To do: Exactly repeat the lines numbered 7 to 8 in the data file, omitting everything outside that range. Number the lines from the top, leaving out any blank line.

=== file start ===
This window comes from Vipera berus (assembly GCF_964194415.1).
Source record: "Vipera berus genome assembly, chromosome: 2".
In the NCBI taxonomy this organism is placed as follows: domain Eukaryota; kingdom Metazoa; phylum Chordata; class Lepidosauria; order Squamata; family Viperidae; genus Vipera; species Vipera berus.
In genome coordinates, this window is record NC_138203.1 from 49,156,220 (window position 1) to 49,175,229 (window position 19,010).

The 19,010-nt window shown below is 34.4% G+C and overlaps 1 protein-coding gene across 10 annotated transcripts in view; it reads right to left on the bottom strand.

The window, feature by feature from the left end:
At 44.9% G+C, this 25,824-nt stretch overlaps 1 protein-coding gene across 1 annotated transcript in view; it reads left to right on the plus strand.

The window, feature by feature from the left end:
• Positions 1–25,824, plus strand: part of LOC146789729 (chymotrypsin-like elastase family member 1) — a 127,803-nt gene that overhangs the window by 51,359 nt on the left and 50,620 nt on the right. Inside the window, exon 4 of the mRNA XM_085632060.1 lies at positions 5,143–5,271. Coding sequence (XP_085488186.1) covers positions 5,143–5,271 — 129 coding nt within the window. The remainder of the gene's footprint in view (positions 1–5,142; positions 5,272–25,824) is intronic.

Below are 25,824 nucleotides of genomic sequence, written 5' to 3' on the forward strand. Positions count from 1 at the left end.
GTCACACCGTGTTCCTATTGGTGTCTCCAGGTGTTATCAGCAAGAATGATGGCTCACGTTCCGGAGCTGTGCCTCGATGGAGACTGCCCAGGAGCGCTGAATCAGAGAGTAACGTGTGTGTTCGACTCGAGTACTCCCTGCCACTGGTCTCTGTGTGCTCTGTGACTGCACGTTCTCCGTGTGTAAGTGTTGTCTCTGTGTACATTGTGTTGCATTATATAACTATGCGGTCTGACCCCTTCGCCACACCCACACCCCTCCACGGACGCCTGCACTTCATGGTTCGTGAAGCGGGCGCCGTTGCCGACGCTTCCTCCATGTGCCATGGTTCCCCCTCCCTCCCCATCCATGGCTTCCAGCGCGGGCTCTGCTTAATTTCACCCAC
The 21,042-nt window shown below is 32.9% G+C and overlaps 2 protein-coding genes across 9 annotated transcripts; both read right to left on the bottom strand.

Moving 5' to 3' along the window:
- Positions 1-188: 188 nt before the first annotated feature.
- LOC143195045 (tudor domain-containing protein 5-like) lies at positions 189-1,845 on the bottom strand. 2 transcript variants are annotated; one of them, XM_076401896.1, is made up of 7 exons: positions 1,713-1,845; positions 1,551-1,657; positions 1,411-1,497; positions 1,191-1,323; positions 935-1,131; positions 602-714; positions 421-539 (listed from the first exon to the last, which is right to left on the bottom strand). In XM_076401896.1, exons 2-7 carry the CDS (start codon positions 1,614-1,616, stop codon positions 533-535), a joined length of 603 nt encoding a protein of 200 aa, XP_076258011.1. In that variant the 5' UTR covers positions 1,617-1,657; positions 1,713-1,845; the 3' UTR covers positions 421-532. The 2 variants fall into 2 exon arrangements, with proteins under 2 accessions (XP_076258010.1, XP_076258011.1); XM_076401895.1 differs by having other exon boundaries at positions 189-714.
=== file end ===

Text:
At 44.9% G+C, this 25,824-nt stretch overlaps 1 protein-coding gene across 1 annotated transcript in view; it reads left to right on the plus strand.

The window, feature by feature from the left end: